Davidson County Court of Criminal Appeals 03/09/15
State of Tennessee v. Brian Allen Osborne

In October 2011, the Macon County Grand Jury indicted Brian Allen Osborne (“the Defendant”) for aggravated arson, a Class A felony.  Following a jury trial, the Defendant was convicted as charged and sentenced to 20 years in the Department of Correction.  In this direct appeal, the Defendant contends:  (1) the trial court erred by ruling that proffered testimony from a defense witness was inadmissible hearsay; (2) the trial court provided misleading and prejudicial jury instructions on the defense of intoxication; (3)  the trial court erroneously instructed the jury that aggravated arson was both a result-of-conduct and nature-of-conduct offense; (4) the evidence was insufficient to sustain his conviction; and (5) the trial court erred in its application of enhancement and mitigating factors, resulting in an unjust and improper sentence.  Upon review, we affirm the judgment of the trial court.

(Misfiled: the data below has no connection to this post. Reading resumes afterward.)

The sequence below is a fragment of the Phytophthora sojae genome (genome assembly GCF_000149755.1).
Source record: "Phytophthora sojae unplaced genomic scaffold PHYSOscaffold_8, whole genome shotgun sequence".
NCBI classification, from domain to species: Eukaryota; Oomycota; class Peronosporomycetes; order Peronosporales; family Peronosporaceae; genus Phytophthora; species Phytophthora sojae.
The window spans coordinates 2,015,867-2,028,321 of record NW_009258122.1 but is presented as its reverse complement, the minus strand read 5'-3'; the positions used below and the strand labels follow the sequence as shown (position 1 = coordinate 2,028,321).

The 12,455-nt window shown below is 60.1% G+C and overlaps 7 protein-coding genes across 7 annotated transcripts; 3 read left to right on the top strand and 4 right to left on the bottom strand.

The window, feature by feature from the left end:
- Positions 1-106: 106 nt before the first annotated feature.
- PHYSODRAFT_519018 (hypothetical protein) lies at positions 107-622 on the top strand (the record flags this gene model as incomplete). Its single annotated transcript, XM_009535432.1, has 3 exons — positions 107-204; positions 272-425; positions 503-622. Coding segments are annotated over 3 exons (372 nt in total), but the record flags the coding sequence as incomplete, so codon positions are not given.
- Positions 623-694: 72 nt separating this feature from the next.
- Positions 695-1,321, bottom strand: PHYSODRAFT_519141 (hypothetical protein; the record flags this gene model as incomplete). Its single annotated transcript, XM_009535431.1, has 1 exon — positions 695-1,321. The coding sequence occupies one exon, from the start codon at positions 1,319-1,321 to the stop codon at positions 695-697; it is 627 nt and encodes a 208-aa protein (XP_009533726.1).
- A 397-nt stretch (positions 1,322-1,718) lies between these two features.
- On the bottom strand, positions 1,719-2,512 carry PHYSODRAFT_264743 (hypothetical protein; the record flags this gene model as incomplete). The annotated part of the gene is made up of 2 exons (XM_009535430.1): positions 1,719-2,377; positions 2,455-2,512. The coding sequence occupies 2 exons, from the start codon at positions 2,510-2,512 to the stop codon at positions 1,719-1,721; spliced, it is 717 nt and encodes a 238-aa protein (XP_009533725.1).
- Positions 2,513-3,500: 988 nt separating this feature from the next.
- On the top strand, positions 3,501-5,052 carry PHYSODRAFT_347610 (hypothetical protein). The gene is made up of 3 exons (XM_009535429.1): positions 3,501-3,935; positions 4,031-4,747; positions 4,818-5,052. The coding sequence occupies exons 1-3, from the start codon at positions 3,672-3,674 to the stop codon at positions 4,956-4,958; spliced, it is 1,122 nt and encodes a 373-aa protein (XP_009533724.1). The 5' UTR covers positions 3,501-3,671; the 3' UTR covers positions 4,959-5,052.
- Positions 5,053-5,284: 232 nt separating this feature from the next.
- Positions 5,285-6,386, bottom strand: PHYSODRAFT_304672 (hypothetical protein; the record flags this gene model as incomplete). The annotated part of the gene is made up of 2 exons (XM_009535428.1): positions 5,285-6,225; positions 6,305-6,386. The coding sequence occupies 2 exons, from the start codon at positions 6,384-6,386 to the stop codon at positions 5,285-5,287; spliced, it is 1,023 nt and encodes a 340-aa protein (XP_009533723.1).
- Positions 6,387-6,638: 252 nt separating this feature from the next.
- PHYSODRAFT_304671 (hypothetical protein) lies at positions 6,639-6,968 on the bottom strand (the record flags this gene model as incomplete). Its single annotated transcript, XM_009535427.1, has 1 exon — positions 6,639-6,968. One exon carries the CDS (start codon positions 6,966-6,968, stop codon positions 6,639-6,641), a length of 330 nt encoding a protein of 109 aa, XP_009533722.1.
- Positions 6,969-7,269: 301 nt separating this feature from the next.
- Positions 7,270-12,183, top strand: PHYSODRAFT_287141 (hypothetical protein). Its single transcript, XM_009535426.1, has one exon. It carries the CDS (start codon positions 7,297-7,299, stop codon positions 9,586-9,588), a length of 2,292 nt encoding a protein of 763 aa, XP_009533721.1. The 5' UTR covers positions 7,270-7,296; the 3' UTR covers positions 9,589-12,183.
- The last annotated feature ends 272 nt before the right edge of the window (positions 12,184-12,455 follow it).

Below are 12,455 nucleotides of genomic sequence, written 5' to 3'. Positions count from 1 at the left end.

Macon County Court of Criminal Appeals 03/09/15
State of Tennessee v. James Allen Ballew